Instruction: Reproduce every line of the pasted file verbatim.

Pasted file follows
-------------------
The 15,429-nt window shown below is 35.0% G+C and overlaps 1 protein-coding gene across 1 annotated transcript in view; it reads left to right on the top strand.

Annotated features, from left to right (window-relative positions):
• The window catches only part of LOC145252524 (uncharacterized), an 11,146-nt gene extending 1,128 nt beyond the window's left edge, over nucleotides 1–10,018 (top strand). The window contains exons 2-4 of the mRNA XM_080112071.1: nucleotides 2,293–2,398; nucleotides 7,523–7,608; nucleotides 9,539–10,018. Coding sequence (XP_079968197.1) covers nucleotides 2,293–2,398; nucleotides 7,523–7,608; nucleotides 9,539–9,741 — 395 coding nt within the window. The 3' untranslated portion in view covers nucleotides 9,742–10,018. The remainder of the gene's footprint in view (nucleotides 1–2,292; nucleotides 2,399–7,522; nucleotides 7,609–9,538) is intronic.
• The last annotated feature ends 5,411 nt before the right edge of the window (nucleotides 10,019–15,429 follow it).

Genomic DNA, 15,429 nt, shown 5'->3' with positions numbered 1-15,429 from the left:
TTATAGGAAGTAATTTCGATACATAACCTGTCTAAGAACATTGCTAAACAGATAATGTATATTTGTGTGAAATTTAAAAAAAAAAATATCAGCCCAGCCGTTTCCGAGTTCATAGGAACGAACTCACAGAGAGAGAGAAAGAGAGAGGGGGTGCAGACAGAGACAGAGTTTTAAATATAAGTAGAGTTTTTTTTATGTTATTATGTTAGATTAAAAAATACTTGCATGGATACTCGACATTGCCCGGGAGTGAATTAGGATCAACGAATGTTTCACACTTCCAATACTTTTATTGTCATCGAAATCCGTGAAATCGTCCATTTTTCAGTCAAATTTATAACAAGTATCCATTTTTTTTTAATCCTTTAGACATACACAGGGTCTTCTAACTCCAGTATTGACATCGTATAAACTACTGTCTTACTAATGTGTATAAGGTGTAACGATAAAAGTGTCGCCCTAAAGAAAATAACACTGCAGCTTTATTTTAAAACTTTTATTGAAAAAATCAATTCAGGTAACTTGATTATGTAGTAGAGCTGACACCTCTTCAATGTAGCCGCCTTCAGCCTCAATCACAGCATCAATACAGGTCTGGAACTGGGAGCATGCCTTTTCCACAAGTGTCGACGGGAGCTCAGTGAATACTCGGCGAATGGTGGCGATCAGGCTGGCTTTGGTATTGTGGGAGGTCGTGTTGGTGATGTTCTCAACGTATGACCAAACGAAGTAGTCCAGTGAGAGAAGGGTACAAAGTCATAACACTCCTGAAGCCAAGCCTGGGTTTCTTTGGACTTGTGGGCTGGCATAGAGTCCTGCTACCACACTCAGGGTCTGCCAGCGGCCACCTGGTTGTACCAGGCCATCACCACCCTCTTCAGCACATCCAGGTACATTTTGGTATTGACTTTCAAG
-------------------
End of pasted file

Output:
The 15,429-nt window shown below is 35.0% G+C and overlaps 1 protein-coding gene across 1 annotated transcript in view; it reads left to right on the top strand.

Annotated features, from left to right (window-relative positions):
• The window catches only part of LOC145252524 (uncharacterized), an 11,146-nt gene extending 1,128 nt beyond the window's left edge, over nucleotides 1–10,018 (top strand). The window contains exons 2-4 of the mRNA XM_080112071.1: nucleotides 2,293–2,398; nucleotides 7,523–7,608; nucleotides 9,539–10,018. Coding sequence (XP_079968197.1) covers nucleotides 2,293–2,398; nucleotides 7,523–7,608; nucleotides 9,539–9,741 — 395 coding nt within the window. The 3' untranslated portion in view covers nucleotides 9,742–10,018. The remainder of the gene's footprint in view (nucleotides 1–2,292; nucleotides 2,399–7,522; nucleotides 7,609–9,538) is intronic.
• The last annotated feature ends 5,411 nt before the right edge of the window (nucleotides 10,019–15,429 follow it).

Genomic DNA, 15,429 nt, shown 5'->3' with positions numbered 1-15,429 from the left:
TTATAGGAAGTAATTTCGATACATAACCTGTCTAAGAACATTGCTAAACAGATAATGTATATTTGTGTGAAATTTAAAAAAAAAAATATCAGCCCAGCCGTTTCCGAGTTCATAGGAACGAACTCACAGAGAGAGAGAAAGAGAGAGGGGGTGCAGACAGAGACAGAGTTTTAAATATAAGTAGAGTTTTTTTTATGTTATTATGTTAGATTAAAAAATACTTGCATGGATACTCGACATTGCCCGGGAGTGAATTAGGATCAACGAATGTTTCACACTTCCAATACTTTTATTGTCATCGAAATCCGTGAAATCGTCCATTTTTCAGTCAAATTTATAACAAGTATCCATTTTTTTTTAATCCTTTAGACATACACAGGGTCTTCTAACTCCAGTATTGACATCGTATAAACTACTGTCTTACTAATGTGTATAAGGTGTAACGATAAAAGTGTCGCCCTAAAGAAAATAACACTGCAGCTTTATTTTAAAACTTTTATTGAAAAAATCAATTCAGGTAACTTGATTATGTAGTAGAGCTGACACCTCTTCAATGTAGCCGCCTTCAGCCTCAATCACAGCATCAATACAGGTCTGGAACTGGGAGCATGCCTTTTCCACAAGTGTCGACGGGAGCTCAGTGAATACTCGGCGAATGGTGGCGATCAGGCTGGCTTTGGTATTGTGGGAGGTCGTGTTGGTGATGTTCTCAACGTATGACCAAACGAAGTAGTCCAGTGAGAGAAGGGTACAAAGTCATAACACTCCTGAAGCCAAGCCTGGGTTTCTTTGGACTTGTGGGCTGGCATAGAGTCCTGCTACCACACTCAGGGTCTGCCAGCGGCCACCTGGTTGTACCAGGCCATCACCACCCTCTTCAGCACATCCAGGTACATTTTGGTATTGACTTTCAAG